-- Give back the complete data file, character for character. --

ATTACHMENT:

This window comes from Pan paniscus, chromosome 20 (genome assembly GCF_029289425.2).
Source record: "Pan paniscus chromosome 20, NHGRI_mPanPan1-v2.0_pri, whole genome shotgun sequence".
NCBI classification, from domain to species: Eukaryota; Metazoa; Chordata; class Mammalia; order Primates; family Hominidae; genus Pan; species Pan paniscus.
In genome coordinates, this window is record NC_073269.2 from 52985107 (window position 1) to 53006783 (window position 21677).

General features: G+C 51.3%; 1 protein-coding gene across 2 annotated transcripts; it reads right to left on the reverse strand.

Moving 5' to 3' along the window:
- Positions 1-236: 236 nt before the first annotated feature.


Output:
This window comes from Pan paniscus, chromosome 20 (genome assembly GCF_029289425.2).
Source record: "Pan paniscus chromosome 20, NHGRI_mPanPan1-v2.0_pri, whole genome shotgun sequence".
NCBI classification, from domain to species: Eukaryota; Metazoa; Chordata; class Mammalia; order Primates; family Hominidae; genus Pan; species Pan paniscus.
In genome coordinates, this window is record NC_073269.2 from 52985107 (window position 1) to 53006783 (window position 21677).

General features: G+C 51.3%; 1 protein-coding gene across 2 annotated transcripts; it reads right to left on the reverse strand.

Moving 5' to 3' along the window:
- Positions 1-236: 236 nt before the first annotated feature.